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New information added on September 14, 2014

"Veto #153 - An Act to amend the real property actions and proceedings law, in relation to adverse possession" - State of New York, Executive Chamber, Aug. 28. 2007
Governor Eliot Spitzer vetoed Senate Bill Number 5364-A, to amend New York's adverse possession statutes to provide that a possessor's actual knowledge of the true ownership of property will bar a claim of title by adverse possession. "This bill could have significant adverse consequences for New York property owners."… "[I]f this bill becomes law, a homeowner could be sued by a third party who claims to be the 'true' owner of the property, and could assert that the homeowner was told this in a conversation that occurred 25 years earlier."

See Also
See Also

Highways and Rights-of-Way

Adverse Possession

 

In-Depth Information

  • Carol W. LaGrasse"Court Ignores Old Boundary Wall: Wealthy Owner Expands to Walls of Neighbor's Long-Standing House" - By Carol W. LaGrasse (New York Property Rights Clearinghouse, Vol. 17, No. 3, PRFA - Revised February 2014)
  • The court's treatment of the boundary dispute between wealthy sports star Sam DeLuca and his family and retired New York City cop Bill Cullen in the Village of Pelham Manor, Westchester County, gives a taste of a future under the state's new approach to adverse possession, which was railroaded through the legislature in 2008 after a property owner persuaded her legislators that she was unjustly a victim in a boundary dispute.
  • "Welcome-Forged in the Fire" - By Carol W. LaGrasse, President, Property Rights Foundation of America, Inc., Eleventh Annual National Conference on Private Property Rights (PRFA, Albany, N.Y., October 13, 2007)
    We are in this for the long haul. Forged in the fire, we stand by first principles. Even with relatively little resources, at the grassroots we can accomplish major successes, but success will serve our long term goals only when we never lose track of our Constitution and the rights upon which it is founded.
  • "Gov. Spitzer Vetoes Bill That Would Have Muddled Law of Adverse Possession" - By Carol W. LaGrasse, Reprinted from the New York Property Rights Clearinghouse, Vol. 11, No. 4 (PRFA, Fall 2007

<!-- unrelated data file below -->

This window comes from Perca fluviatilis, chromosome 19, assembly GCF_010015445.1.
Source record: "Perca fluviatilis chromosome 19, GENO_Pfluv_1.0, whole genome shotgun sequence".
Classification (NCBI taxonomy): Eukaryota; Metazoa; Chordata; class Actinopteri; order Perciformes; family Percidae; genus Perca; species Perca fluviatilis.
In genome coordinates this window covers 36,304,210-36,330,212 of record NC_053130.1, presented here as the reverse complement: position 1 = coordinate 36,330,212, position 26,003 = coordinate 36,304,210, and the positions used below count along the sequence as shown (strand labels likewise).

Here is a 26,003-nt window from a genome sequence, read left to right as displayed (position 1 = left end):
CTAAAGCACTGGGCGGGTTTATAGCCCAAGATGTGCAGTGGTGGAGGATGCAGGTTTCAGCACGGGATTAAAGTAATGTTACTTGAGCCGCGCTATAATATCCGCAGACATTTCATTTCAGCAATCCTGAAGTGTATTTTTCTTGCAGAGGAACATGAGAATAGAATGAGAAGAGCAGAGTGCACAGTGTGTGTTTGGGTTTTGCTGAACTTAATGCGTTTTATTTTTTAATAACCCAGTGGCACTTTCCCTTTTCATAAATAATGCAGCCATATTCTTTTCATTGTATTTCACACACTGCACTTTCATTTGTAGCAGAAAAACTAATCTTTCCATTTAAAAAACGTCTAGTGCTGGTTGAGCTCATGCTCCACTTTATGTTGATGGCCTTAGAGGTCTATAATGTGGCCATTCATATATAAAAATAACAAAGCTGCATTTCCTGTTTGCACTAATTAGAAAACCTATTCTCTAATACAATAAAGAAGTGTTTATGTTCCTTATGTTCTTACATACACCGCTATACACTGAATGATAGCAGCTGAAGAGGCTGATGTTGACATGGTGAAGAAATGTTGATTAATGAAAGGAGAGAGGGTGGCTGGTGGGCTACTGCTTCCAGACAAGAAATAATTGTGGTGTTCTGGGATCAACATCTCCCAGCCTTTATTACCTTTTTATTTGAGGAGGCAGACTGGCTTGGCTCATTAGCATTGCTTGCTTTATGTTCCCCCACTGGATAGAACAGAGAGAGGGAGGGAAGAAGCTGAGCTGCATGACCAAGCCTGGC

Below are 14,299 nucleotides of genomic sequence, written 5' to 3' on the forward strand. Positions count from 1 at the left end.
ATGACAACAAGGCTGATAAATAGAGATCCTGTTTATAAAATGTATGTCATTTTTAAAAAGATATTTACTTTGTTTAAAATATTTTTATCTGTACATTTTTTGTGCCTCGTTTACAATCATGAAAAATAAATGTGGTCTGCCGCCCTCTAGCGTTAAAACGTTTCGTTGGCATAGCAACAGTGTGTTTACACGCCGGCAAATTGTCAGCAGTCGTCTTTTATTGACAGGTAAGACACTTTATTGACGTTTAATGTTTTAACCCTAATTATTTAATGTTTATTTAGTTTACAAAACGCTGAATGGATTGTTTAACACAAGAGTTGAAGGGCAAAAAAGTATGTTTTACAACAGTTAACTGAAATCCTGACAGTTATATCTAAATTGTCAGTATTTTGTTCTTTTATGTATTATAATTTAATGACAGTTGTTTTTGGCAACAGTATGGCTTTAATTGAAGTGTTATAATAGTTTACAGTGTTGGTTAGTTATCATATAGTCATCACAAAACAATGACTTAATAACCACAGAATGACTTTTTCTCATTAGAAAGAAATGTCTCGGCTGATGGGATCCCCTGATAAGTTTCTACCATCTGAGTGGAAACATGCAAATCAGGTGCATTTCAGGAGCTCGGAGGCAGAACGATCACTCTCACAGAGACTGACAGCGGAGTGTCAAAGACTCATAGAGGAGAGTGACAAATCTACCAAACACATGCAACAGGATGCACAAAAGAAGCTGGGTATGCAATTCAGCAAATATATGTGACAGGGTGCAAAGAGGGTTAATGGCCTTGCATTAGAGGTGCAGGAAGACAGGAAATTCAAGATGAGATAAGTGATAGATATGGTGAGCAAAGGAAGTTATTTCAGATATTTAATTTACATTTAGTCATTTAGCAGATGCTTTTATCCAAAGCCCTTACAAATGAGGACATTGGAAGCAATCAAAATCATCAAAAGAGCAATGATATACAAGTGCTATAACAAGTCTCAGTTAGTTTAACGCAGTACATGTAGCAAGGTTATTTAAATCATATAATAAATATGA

On August 28, Governor Eliot Spitzer vetoed a bill that was said to "reform" the law of adverse possession, but would have made it difficult obtain title insurance in New York State and precipitated a host of new lawsuits by setting up a new test for adverse possession of whether the adverse possessor had "knowledge" of the correct boundary. The bill had passed with only two opposing votes, but the Real Property Section of the State Bar Association and the Property Rights Foundation let their opposition be known to the Governor after passage by the legislature.
  • Letter in Opposition to S 5364 - To Amend the Real Property Actions and Proceedings Law, In Relation to Adverse Possession - By Carol W. LaGrasse, President, Property Rights Foundation of America, to Amanda Hiller, Assistant Counsel to the Governor, August 20, 2007
    "The bill passed by the Legislature would poke a hole in the law of adverse possession by adding the subjective standard that adverse possession would not apply if the claimant had 'acquired actual knowledge' that he did not have valid title to the land." This "would create confusion in title in New York State by eliminating the ability to quiet title after a standard statute of limitations."
  • "Adverse Possession Heats Up In Legislature After Court Ruling" - by Carol W. LaGrasse, Reprinted from New York Property Rights Clearinghouse, Vol. 11, No. 3 (PRFA Summer 2007)
    Although a survey existed in the case of Walling v. Przybylo, both sides were mistaken about the boundary between their properties until the Przybylos had a survey done many years after they owned their property. After the 2006 ruling adhering to the traditional law of adverse possession in favor of the Wallings by the New York State Court of Appeals, the Legislature reacted in sympathy to the Przybylos, who lost a strip of surveyed property, by passing a bill in 2007 that would create a hole in the law of adverse possession by stopping the claimant's right if he can be deemed to have knowledge of the formally surveyed boundary. However, the traditional law of adverse possession serves the important purpose of establishing a statute of limitations and allowing the claimant to quiet title, and should not be muddied.

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